Boardwalk Empire (2010–2014)
3 user 4 critic

Margate Sands 

After promising Rothstein Mellon's distillery, Masseria is persuaded to withdraw his support for Gyp, and Margaret finds an abortionist in Brooklyn.


(as Tim Van Patten)


(created by), | 2 more credits »

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Episode cast overview, first billed only:
Nelson Van Alden (credit only)
Arnold Rothstein
Eddie Kessler (credit only)
Mickey Doyle
Owen Sleater (credit only)
Andrew W. Mellon


A gang war erupts in Atlantic City, with Gyp and nine men of his own and 40 of Joe Masseria's against Nucky, Eli, Capone's Chicago crew, and Chalky's men. Gyp's holed up at Gillian's; Nucky at a lumber yard. It's a war of attrition, with Nucky having to keep Capone and Chalky's men from killing each other while he negotiates with Rothstein by phone. Rothstein runs his own game with Luciano, Lansky, and heroin, Margaret calls on an older couple, and Richard is out there somewhere focused on protecting Tommy. Written by <>

Plot Summary | Plot Synopsis


Crime | Drama | History


TV-MA | See all certifications »





Release Date:

2 December 2012 (USA)  »

Company Credits

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Technical Specs


Sound Mix:


Aspect Ratio:

16 : 9
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Did You Know?


Kelly MacDonald was visibly pregnant when she portrayed a post-abortion scene. The bulge was removed by CGI effects. See more »


Richard kills 14 men in this episode (12 shown and 2 dead with audio), then 4 escaped (including Gyp). Gyp previously claimed he only got 9 men left (other 31 men belong to Joe), so who are the additional 8 men here? See more »


Enoch 'Nucky' Thompson: Big bait captures big rat.
See more »


Yes We Have No Bananas
Written by Frank Silver and Irving Cohn
Performed by Vince Giordano and His Nighthawks Orchestra
See more »

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User Reviews

Season 3: Engaging and satisfying events but could have used more character-driven moments and more cohesion in the plotting
26 January 2013 | by See all my reviews

After a very strong second season and a very impacting finale I was looking forward to the third season while also not being sure how it would be able to pick up all the different pieces and move forward. The answer turned out to be "mostly successfully" as we have another engaging and violent season where the various twists and turns in the plot easily engage and mostly grip. The characters are a little fragmented out over the show though and this is one of the areas where the third season is weaker than the second. Everyone continues down their narrative path but for some of the characters it seems they are so disconnected that we are following them for the sake of it, not because they really fit into the show. This is not to suggest that I needed everything to be in one very rigid line, but it hurt the flow of the show to have several threads drifting off in different directions.

The events of the season are ultimately strong enough to negate this to a certain extent and it does still satisfy as a narrative, but it is a very event-driven season and this is a little disappointing after the second. I was surprised for example how much less characterization there is in here; not to say that the characters have become wooden cutouts, but there was very little development of them as people beyond the actions and events in which they take part. This is probably the aspect of this season that disappointed me most; the writing seemed so focused on the events that they really didn't bring along much from within the characters and, while they are solidly developed from previous seasons, it did limit my interest in them to a certain extent. It basically felt like the show was too busy "doing" things that it forgot to "say" things as well. With less detail in the characters it is telling that by far the most engaging character is the OTT violent randomness of Rosetti and the show lifts when he is on screen as he brought intensity, color and tension in almost every scene.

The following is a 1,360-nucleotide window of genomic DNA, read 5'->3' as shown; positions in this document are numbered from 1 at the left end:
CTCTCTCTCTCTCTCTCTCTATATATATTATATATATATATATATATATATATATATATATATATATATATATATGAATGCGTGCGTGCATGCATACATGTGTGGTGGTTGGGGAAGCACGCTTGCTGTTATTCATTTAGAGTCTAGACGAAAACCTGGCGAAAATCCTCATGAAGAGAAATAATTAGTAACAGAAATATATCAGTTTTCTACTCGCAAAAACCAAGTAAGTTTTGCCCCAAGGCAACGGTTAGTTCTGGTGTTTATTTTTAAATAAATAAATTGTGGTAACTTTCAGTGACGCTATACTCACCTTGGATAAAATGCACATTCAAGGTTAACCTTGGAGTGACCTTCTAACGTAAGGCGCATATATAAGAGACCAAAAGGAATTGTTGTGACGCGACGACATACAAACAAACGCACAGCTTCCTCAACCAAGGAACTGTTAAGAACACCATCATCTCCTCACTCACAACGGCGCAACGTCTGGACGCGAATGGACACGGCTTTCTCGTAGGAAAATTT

Although there is a bit less for them to work with, the cast remain very good. Buscemi is convincingly worn and affected by everything around him, he brings out more than the material gives him. Macdonald is a bit sidelined but remains an engaging turn but it is hard not to feel like Shannon is a bit wasted as his character moves away sideways. Cannavale is tremendously violent and frightening and gives a lot of life to the show (ironically). The supporting cast remain very strong with good turns from Graham, Williams, Mol and others too many to name. There is a lot of quality in the cast and it is matched behind the scenes as the sets, costumes, direction etc are all excellent; it was only the cinematography that bothered me as so much of the show was very dark and hard to see (except when there was nudity, then it suddenly seemed like the sun had been turned on).

The third season doesn't manage to be as good as the second but it is still an engaging and satisfying show. The season is very events driven and it did hurt it that there was less in the way of characterization and that the events in the various threads didn't really fit together, giving the show a rather distracting fragmented feel. Good, but hopefully the fourth season can have more cohesion and focus on the characters as much as the events.

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